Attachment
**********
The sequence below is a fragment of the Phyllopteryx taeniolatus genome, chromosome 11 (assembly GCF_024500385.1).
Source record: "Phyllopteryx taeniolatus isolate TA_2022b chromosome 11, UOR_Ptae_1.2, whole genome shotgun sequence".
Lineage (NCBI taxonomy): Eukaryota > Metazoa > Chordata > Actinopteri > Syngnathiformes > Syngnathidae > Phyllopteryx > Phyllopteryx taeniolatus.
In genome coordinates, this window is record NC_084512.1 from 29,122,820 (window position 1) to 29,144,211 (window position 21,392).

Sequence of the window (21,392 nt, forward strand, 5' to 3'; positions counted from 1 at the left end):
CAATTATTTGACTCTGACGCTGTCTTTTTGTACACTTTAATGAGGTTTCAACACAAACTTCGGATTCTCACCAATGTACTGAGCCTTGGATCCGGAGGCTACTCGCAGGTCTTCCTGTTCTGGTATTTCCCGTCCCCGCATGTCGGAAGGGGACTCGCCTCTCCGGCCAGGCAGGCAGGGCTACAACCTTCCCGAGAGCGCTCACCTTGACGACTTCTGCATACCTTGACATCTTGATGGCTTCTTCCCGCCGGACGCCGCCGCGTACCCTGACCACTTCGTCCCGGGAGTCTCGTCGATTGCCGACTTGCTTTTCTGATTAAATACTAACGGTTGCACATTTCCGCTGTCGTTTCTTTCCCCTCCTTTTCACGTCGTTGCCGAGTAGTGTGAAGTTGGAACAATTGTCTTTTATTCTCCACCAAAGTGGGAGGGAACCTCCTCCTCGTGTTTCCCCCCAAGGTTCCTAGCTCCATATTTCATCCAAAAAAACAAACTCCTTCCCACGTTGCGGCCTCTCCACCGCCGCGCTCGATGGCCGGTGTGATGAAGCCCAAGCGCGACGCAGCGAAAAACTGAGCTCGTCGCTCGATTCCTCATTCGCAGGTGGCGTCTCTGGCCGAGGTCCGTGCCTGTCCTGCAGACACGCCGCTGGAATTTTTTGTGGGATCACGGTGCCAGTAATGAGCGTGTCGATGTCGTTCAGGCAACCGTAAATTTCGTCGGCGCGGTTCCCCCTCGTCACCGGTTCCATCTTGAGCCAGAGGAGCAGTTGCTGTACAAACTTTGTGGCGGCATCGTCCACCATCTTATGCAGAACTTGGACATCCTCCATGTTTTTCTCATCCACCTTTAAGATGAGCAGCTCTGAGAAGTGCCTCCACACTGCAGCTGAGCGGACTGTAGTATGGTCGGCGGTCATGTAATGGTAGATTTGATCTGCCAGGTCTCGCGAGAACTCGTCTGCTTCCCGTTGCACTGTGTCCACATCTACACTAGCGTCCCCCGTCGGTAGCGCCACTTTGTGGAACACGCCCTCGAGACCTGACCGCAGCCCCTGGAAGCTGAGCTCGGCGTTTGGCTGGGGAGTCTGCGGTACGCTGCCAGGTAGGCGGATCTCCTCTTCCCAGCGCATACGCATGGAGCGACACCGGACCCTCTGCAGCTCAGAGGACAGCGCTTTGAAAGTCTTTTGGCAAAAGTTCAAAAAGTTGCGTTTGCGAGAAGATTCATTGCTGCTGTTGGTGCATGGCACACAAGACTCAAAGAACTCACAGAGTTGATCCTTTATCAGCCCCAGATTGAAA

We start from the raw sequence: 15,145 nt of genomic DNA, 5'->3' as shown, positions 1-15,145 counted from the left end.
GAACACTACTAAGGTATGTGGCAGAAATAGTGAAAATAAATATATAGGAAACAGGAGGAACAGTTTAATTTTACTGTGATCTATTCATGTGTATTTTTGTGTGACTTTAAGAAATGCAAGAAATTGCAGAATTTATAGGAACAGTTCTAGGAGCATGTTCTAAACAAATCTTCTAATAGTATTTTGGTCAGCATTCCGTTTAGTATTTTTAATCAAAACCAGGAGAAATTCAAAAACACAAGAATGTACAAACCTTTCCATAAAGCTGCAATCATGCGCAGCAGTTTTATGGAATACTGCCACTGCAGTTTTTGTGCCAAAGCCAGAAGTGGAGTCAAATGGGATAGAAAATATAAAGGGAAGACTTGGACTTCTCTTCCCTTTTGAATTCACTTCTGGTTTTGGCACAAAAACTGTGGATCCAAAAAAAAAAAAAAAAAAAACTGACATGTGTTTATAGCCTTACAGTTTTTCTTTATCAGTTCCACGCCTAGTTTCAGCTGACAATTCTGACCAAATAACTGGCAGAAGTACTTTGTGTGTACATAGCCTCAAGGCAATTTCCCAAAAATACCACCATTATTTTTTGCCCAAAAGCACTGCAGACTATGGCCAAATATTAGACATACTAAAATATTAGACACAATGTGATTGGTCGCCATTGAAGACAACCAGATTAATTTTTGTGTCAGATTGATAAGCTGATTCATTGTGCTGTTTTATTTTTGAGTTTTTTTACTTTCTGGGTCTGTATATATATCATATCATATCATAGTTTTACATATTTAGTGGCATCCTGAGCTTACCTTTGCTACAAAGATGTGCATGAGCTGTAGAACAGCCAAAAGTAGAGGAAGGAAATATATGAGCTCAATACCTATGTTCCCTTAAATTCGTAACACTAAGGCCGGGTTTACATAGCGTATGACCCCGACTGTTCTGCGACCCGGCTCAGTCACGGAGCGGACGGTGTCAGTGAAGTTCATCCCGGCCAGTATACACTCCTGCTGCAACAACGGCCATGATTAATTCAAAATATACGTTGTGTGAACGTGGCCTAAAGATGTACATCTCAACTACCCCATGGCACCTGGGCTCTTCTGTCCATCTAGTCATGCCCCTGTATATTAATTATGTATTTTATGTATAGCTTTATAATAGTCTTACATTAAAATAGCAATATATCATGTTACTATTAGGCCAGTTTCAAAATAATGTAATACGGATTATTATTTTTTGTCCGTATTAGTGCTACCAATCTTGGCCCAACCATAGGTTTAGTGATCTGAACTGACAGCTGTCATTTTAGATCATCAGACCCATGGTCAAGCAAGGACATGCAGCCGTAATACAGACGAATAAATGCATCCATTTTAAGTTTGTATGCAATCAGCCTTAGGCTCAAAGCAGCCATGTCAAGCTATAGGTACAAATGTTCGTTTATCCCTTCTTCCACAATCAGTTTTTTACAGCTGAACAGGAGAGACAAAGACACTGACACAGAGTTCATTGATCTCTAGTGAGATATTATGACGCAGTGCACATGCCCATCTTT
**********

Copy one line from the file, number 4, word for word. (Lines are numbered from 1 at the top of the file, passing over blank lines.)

In genome coordinates, this window is record NC_084512.1 from 29,122,820 (window position 1) to 29,144,211 (window position 21,392).